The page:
The full text of Scottish Labour Leader Kezia Dugdale’s speech in today’s EU debate in the Scottish Parliament.
Presiding Officer, we live in uncertain times. The social, political and economic order has been turned upside down. It will take many months and years for us to fully grasp the consequences.
But we’ve already seen the collapse in the pound. The fall in the value of companies. Businesses uncertain about future investment. Those whose jobs rely on our access to the EU single market worry what the future holds.
Let me echo what others have said in their message to EU migrants living and working in Scotland. They contribute not just to our economy, but to the society and culture we’ve built together. So let me say to the 180,000 EU migrants that live in Scotland, on behalf of these benches, you are welcome here. 20% of them live here in Edinburgh, a city I have the great honour of representing in this Parliament.
74% here voted to remain, one of the highest results in the whole of the United Kingdom. But I know that there are people in this great city, that despite the support from their neighbours, now feel ill at ease. People who have built their lives here are now feeling unsettled and anxious. So whilst we fight for their rights and against the rise of racism, we must also continue to show them love and understanding.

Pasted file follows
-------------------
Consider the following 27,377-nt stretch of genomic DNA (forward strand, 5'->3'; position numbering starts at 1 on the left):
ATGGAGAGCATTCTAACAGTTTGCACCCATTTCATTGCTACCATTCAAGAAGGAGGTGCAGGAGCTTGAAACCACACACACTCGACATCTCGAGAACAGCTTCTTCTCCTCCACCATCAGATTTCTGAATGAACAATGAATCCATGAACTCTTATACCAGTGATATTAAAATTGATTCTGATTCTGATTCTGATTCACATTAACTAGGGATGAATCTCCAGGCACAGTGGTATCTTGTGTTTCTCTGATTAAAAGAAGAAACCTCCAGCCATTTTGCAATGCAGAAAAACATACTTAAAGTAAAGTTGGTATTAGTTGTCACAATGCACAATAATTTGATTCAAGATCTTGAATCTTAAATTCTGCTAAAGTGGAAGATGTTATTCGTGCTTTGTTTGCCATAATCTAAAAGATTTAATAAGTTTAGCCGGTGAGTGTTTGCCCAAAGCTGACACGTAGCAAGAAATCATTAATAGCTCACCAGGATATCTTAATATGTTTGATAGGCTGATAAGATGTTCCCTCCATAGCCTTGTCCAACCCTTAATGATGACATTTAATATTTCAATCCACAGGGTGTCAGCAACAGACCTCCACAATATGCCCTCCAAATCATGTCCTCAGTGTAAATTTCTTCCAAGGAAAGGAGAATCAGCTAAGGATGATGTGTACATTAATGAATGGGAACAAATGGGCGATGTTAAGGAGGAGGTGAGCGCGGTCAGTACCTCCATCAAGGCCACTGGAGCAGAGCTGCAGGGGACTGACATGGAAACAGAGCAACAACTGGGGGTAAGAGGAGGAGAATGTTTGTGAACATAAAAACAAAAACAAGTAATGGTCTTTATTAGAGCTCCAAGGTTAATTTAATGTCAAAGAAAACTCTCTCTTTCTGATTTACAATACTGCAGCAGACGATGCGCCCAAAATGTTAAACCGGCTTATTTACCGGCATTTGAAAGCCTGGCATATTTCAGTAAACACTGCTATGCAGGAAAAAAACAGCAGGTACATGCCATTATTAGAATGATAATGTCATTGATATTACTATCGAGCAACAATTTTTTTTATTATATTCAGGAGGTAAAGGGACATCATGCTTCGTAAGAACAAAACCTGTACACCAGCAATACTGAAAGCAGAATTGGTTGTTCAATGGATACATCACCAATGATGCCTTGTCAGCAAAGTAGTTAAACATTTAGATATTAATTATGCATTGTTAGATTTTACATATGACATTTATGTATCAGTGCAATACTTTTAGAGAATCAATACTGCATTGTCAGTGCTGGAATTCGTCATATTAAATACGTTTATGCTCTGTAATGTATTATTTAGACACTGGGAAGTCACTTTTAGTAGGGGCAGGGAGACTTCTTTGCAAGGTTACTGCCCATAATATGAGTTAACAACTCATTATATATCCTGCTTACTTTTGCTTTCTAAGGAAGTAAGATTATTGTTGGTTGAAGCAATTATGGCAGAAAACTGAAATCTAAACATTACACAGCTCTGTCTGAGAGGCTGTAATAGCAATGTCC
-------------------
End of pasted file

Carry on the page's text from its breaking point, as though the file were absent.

We must also understand however that there were a million Scots who voted to leave the European Union.
The leave campaign contained some of the worst dog whistle racism and xenophobia I’ve heard in my life. Dog whistles that turned to foghorns whenever Nigel Farage spoke or unveiled a poster. But that does not make every leave voter a xenophobe or a right-winger.
There are working class communities here in Edinburgh and Glasgow, just as there are in Sunderland and Sheffield, who feel powerless and are angry at the establishment. I was at the Glasgow count, I saw boxes in the First Ministers own constituency split 50/50. Here in Edinburgh in the seat I sought to represent, the poorest communities in Niddrie wanted out.
This result, even in Scotland is not as a straightforward as some have sought to pretend. All of us in this chamber have a duty to better understand that, and to listen and act upon what we hear.
But we did not vote in communities, constituencies, towns or even as nations. We voted as one country – the United Kingdom. A country that we as Scots reaffirmed our commitment to just 18 months ago. Millions of Scots want to be part of both unions and that’s why it’s so important that we give the First Minister our support to do everything she can to secure Scotland’s place in the European Union.
So the Labour Party will support the government’s efforts to not only mitigate the worst of Brexit, but to strengthen Scotland’s ties with our European neighbours and allies. The priority must be securing jobs and the rights of workers. And all options for protecting Scotland’s place in the single market must be explored, including a federalised United Kingdom which could see those nations of the UK who voted to remain, retain their membership or achieve associated status.